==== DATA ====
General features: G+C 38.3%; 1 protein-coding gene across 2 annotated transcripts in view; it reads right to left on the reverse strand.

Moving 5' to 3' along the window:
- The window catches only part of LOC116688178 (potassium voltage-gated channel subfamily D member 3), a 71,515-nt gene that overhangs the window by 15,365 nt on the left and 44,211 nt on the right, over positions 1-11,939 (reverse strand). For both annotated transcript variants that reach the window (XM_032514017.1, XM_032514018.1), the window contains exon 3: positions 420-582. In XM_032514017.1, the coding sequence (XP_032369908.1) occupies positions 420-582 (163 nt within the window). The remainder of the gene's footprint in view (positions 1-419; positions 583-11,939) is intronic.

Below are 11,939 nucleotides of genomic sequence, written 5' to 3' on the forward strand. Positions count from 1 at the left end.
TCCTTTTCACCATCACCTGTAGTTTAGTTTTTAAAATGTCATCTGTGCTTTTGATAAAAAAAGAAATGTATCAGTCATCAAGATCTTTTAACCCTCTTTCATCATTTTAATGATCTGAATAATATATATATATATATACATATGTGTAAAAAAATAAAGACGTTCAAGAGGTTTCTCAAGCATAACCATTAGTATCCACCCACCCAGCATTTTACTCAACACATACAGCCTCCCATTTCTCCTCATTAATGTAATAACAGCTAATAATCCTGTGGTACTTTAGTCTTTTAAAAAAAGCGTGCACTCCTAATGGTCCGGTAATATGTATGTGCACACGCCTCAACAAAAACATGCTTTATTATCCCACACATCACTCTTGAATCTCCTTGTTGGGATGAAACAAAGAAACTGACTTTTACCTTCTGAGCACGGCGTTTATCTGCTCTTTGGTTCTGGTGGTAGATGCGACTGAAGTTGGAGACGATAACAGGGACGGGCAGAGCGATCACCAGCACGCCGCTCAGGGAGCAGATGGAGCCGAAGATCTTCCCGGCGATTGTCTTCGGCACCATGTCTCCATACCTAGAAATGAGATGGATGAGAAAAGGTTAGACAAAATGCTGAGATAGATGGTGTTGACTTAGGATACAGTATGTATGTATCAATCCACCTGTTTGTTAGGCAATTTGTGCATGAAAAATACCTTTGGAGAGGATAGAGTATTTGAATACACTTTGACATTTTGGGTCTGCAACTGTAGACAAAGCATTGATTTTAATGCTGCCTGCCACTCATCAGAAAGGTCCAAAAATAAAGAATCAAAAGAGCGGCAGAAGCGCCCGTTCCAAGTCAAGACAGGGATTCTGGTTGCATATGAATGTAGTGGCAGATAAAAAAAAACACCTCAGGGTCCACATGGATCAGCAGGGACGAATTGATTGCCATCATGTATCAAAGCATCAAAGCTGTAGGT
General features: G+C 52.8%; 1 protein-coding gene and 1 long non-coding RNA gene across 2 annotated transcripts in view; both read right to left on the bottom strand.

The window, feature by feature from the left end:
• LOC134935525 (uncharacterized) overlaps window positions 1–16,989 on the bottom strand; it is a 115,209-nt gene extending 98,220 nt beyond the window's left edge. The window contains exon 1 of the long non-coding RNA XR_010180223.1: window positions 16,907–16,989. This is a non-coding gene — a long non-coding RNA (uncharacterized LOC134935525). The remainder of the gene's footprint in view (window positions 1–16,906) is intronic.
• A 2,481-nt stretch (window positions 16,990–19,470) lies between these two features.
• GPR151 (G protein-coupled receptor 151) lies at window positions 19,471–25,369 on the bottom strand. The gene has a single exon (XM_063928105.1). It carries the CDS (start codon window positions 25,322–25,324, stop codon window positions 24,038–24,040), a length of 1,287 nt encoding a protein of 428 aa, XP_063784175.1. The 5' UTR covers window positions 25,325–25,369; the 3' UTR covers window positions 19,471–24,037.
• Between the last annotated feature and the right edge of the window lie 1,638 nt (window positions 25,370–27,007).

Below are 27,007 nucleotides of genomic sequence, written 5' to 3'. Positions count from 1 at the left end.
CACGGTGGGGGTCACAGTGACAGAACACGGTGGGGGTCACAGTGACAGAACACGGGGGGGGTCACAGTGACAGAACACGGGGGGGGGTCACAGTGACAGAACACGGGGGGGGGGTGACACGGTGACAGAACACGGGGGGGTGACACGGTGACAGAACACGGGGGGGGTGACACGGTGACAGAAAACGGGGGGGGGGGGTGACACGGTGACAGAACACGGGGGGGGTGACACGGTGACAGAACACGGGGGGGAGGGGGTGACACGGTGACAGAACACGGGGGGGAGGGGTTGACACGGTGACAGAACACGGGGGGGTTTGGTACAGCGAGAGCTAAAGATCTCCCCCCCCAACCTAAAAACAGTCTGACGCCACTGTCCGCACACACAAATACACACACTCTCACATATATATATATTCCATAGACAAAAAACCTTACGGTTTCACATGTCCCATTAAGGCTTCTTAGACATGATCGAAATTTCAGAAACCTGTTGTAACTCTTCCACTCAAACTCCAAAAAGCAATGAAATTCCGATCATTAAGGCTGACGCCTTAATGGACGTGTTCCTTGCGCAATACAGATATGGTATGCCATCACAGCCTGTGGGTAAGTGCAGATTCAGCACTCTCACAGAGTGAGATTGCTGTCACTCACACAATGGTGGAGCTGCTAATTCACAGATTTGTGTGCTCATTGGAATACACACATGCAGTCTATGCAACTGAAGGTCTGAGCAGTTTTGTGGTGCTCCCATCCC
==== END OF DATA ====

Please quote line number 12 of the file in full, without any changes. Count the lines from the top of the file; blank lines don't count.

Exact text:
Below are 27,007 nucleotides of genomic sequence, written 5' to 3'. Positions count from 1 at the left end.